Some examples of parables:
The Obstacle in our Path
In ancient times, a King had a boulder placed on a roadway. Then he hid himself
and watched to see if anyone would remove the huge rock. Some of the kirig's
wealthiest merchants and courtiers came by and simply walked around it. Many
loudly blamed the king for not keeping the roads clear, but none did anything
about getting the stone out of the way. Then a peasant came along carrying a
load of vegetables. Upon approaching the boulder, the peasant laid down his
burden and tried to move the stone to the side of the road. After much pushing
and straining, he finally succeeded. After the peasant picked up his load of
vegetables, he noticed a purse lying in the road where the boulder had been. The
purse contained many gold coins and a note from the king indicating that the
gold was for the person who removed the boulder from the roadway. The peasant
learned what many of us never understand. Every obstacle presents an opportunity
to improve our condition.
Who Is The
One day a
wealthy father took his son on a trip to the country so that the son could see
how the poor lived. They spent a day and a night at the farm of a very poor
family. When they got back from their trip, the father asked his son, "How was
the trip?" "Very good, Dad!" "Did you see how poor people can be?" "Yeah!"
"And what did you learn?" The son answered, "I saw that we have a dog at home,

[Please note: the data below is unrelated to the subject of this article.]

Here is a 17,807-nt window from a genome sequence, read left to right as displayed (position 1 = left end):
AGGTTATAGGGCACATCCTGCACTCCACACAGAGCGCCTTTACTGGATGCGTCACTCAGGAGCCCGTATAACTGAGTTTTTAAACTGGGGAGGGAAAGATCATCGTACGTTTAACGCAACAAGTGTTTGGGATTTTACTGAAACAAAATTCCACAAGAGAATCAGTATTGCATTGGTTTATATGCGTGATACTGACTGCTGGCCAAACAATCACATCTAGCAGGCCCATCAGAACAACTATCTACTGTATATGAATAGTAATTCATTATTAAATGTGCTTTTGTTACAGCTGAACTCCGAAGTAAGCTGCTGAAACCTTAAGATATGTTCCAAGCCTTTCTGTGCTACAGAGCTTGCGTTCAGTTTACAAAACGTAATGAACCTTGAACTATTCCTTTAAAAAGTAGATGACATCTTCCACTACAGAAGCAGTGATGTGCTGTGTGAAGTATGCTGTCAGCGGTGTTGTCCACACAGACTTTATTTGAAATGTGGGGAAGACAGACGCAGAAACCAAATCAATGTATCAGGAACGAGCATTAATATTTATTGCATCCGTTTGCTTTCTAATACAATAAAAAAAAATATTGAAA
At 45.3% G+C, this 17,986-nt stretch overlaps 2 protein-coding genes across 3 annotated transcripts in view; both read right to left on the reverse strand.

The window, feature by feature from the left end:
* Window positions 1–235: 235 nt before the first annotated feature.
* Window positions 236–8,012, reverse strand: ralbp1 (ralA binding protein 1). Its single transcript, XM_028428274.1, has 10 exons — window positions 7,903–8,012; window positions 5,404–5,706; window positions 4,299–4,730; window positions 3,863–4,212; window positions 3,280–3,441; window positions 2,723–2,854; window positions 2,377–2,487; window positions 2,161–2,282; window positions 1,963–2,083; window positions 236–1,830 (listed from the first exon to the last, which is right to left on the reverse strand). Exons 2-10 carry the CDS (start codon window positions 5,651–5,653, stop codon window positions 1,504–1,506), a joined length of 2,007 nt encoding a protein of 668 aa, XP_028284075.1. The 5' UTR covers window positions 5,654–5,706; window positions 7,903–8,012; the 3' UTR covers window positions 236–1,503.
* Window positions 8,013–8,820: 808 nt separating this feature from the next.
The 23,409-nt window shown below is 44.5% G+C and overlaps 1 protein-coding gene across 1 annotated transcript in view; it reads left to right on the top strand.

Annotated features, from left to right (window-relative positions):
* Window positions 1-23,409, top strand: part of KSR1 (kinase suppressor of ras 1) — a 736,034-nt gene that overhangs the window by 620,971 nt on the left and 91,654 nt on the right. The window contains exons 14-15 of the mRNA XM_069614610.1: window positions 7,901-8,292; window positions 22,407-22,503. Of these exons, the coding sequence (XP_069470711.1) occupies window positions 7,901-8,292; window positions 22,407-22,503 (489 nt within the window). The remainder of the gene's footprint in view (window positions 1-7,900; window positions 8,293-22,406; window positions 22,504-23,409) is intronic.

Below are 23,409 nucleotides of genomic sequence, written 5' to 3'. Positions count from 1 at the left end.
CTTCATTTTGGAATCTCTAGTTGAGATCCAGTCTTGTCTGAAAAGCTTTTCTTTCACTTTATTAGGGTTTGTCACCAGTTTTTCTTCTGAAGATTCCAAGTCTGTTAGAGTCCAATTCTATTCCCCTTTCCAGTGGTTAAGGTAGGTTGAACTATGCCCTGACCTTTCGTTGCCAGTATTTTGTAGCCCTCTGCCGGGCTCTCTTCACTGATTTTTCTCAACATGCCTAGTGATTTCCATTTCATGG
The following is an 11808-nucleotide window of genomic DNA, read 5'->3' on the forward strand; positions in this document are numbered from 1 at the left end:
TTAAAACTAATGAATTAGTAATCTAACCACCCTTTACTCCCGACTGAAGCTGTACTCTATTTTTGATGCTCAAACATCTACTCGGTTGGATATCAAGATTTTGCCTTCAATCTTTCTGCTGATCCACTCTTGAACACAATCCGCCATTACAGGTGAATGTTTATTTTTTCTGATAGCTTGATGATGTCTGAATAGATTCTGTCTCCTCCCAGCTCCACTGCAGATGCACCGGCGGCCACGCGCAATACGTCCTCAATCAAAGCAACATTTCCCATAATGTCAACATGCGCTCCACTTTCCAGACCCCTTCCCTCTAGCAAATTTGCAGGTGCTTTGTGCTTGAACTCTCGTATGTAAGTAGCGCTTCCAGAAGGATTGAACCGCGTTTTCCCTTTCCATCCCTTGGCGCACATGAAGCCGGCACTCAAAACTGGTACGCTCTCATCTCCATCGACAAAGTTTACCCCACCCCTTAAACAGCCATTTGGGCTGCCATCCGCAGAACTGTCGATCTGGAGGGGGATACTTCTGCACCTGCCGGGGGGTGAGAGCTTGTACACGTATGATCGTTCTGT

and they have four. We have a pool that reaches to the middle of the garden;
they have a creek that has no end. We have imported lamps in the house; they
have the stars. Our patio reaches to the front yard; they have the whole
horizon." When the little boy was finished, the father was speechless. His son
then added, "Thanks Dad for showing me how poor we are!"
A young and
successful executive was traveling down a neighborhood street, going a bit too
fast in his new Jaguar. He was watching for kids darting out from between
parked cars and slowed down when he thought he saw something. As his car
passed, no children appeared. Instead, a brick smashed into the Jag's side
door! He slammed on the brakes and backed the Jag back to the spot where the
brick had been thrown. The angry driver then jumped out of the car, grabbed
the nearest kid and pushed him up against a parked car shouting, "What was
that all about and who are you? Just what the heck are you doing? That's a new
car and that brick you threw is going to cost a lot of money. Why did you do
it?" The young boy was apologetic. "Please, mister...please! I'm sorry but I
didn't know what else to do," he pleaded. "I threw the brick because no one
else would stop!" With tears dripping down his face and off his chin, the
youth pointed to a spot just around a parked car. "It's my brother," he said.
"He rolled off the curb and fell out of his wheelchair and I can't lift him
up." Now sobbing, the boy asked the stunned executive, "Would you please help
me get him back into his wheelchair? He's hurt and he's too heavy for me."
Moved beyond words, the driver tried to swallow the rapidly swelling lump in
his throat. He hurriedly lifted the handicapped boy back into the wheelchair,
then took out a linen handkerchief and dabbed at the fresh scrapes and cuts. A
quick look told him everything was going to be okay. "Thank you and may God
bless you," the grateful child told the stranger. Too shook up for words, the
man simply watched the boy push his wheelchair-bound brother down the sidewalk
toward their home. It was a long, slow walk back to the Jaguar. The damage was
very noticeable, but the driver never bothered to repair the dented side door.
He kept the dent there to remind him of this message "Don't go through life so
fast that someone has to throw a brick at you to get your attention!"